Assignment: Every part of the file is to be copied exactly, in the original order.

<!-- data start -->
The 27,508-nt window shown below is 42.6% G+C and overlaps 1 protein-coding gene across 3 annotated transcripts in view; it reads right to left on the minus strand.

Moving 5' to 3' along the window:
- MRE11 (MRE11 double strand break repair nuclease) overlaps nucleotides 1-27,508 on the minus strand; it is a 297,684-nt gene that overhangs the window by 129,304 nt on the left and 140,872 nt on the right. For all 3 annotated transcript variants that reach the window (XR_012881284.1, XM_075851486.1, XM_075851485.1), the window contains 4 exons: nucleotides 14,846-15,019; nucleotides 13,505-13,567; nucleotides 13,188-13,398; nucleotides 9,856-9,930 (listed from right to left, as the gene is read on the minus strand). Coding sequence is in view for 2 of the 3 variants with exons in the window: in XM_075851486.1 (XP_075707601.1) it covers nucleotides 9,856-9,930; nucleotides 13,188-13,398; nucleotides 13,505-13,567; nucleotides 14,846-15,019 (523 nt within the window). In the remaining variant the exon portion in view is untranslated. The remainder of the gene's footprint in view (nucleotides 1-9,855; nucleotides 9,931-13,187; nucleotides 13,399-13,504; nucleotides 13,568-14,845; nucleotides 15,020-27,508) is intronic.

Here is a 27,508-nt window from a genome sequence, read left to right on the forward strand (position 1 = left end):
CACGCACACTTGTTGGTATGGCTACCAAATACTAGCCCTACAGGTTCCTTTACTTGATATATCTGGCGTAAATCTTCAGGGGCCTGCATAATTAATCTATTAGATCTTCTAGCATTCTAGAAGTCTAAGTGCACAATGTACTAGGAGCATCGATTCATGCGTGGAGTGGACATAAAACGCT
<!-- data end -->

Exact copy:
The 27,508-nt window shown below is 42.6% G+C and overlaps 1 protein-coding gene across 3 annotated transcripts in view; it reads right to left on the minus strand.

Moving 5' to 3' along the window:
- MRE11 (MRE11 double strand break repair nuclease) overlaps nucleotides 1-27,508 on the minus strand; it is a 297,684-nt gene that overhangs the window by 129,304 nt on the left and 140,872 nt on the right. For all 3 annotated transcript variants that reach the window (XR_012881284.1, XM_075851486.1, XM_075851485.1), the window contains 4 exons: nucleotides 14,846-15,019; nucleotides 13,505-13,567; nucleotides 13,188-13,398; nucleotides 9,856-9,930 (listed from right to left, as the gene is read on the minus strand). Coding sequence is in view for 2 of the 3 variants with exons in the window: in XM_075851486.1 (XP_075707601.1) it covers nucleotides 9,856-9,930; nucleotides 13,188-13,398; nucleotides 13,505-13,567; nucleotides 14,846-15,019 (523 nt within the window). In the remaining variant the exon portion in view is untranslated. The remainder of the gene's footprint in view (nucleotides 1-9,855; nucleotides 9,931-13,187; nucleotides 13,399-13,504; nucleotides 13,568-14,845; nucleotides 15,020-27,508) is intronic.

Here is a 27,508-nt window from a genome sequence, read left to right on the forward strand (position 1 = left end):
CACGCACACTTGTTGGTATGGCTACCAAATACTAGCCCTACAGGTTCCTTTACTTGATATATCTGGCGTAAATCTTCAGGGGCCTGCATAATTAATCTATTAGATCTTCTAGCATTCTAGAAGTCTAAGTGCACAATGTACTAGGAGCATCGATTCATGCGTGGAGTGGACATAAAACGCT